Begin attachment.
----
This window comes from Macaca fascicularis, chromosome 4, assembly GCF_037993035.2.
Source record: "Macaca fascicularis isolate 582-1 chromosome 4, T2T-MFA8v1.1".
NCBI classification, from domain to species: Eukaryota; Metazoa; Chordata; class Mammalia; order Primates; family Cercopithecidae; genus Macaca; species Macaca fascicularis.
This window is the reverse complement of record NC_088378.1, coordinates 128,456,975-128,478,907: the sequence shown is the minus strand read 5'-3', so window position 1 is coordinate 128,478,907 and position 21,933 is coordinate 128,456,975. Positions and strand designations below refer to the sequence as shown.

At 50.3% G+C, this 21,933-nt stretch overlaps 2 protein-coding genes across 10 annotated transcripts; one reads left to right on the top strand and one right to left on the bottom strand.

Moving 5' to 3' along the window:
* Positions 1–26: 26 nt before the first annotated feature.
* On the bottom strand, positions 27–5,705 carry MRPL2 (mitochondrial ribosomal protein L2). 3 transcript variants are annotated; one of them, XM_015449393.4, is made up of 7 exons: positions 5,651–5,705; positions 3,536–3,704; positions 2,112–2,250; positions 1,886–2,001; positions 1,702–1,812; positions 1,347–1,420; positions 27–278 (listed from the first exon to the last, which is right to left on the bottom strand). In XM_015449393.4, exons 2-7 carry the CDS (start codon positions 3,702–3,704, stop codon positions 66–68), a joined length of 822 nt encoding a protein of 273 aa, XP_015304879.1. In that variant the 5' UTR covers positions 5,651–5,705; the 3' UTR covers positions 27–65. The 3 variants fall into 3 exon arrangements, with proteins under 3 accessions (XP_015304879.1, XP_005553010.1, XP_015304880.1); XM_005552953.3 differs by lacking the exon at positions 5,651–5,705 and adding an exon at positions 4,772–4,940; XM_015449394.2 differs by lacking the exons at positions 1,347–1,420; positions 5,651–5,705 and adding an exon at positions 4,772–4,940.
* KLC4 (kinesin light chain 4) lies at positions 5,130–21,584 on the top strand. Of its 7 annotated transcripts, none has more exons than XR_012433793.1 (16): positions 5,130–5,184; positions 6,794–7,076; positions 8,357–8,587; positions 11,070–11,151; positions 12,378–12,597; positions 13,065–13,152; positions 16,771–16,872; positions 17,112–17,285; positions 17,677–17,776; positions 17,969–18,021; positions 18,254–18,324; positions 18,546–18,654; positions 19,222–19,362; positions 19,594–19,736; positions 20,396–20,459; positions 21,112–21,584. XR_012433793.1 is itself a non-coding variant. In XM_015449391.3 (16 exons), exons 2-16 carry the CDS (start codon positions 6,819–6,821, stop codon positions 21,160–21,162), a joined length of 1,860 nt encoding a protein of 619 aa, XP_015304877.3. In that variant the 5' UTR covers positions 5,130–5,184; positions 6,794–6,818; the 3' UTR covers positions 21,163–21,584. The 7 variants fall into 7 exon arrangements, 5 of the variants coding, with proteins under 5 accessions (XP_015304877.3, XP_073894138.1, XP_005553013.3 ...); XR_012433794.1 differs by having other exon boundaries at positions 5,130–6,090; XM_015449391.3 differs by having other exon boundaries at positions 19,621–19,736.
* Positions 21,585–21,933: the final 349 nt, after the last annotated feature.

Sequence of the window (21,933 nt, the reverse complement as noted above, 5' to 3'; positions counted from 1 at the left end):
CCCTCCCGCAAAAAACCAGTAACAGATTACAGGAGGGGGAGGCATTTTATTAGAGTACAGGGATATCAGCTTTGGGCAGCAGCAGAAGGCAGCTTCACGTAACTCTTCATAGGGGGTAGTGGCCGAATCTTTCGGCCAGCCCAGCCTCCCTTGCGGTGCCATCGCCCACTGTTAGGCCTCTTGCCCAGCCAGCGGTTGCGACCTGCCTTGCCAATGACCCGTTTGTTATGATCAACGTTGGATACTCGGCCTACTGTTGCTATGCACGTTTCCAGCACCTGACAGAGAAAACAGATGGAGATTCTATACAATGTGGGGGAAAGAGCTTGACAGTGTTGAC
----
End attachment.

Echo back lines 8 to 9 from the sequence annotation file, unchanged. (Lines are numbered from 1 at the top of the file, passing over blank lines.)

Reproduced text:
* On the bottom strand, positions 27–5,705 carry MRPL2 (mitochondrial ribosomal protein L2). 3 transcript variants are annotated; one of them, XM_015449393.4, is made up of 7 exons: positions 5,651–5,705; positions 3,536–3,704; positions 2,112–2,250; positions 1,886–2,001; positions 1,702–1,812; positions 1,347–1,420; positions 27–278 (listed from the first exon to the last, which is right to left on the bottom strand). In XM_015449393.4, exons 2-7 carry the CDS (start codon positions 3,702–3,704, stop codon positions 66–68), a joined length of 822 nt encoding a protein of 273 aa, XP_015304879.1. In that variant the 5' UTR covers positions 5,651–5,705; the 3' UTR covers positions 27–65. The 3 variants fall into 3 exon arrangements, with proteins under 3 accessions (XP_015304879.1, XP_005553010.1, XP_015304880.1); XM_005552953.3 differs by lacking the exon at positions 5,651–5,705 and adding an exon at positions 4,772–4,940; XM_015449394.2 differs by lacking the exons at positions 1,347–1,420; positions 5,651–5,705 and adding an exon at positions 4,772–4,940.
* KLC4 (kinesin light chain 4) lies at positions 5,130–21,584 on the top strand. Of its 7 annotated transcripts, none has more exons than XR_012433793.1 (16): positions 5,130–5,184; positions 6,794–7,076; positions 8,357–8,587; positions 11,070–11,151; positions 12,378–12,597; positions 13,065–13,152; positions 16,771–16,872; positions 17,112–17,285; positions 17,677–17,776; positions 17,969–18,021; positions 18,254–18,324; positions 18,546–18,654; positions 19,222–19,362; positions 19,594–19,736; positions 20,396–20,459; positions 21,112–21,584. XR_012433793.1 is itself a non-coding variant. In XM_015449391.3 (16 exons), exons 2-16 carry the CDS (start codon positions 6,819–6,821, stop codon positions 21,160–21,162), a joined length of 1,860 nt encoding a protein of 619 aa, XP_015304877.3. In that variant the 5' UTR covers positions 5,130–5,184; positions 6,794–6,818; the 3' UTR covers positions 21,163–21,584. The 7 variants fall into 7 exon arrangements, 5 of the variants coding, with proteins under 5 accessions (XP_015304877.3, XP_073894138.1, XP_005553013.3 ...); XR_012433794.1 differs by having other exon boundaries at positions 5,130–6,090; XM_015449391.3 differs by having other exon boundaries at positions 19,621–19,736.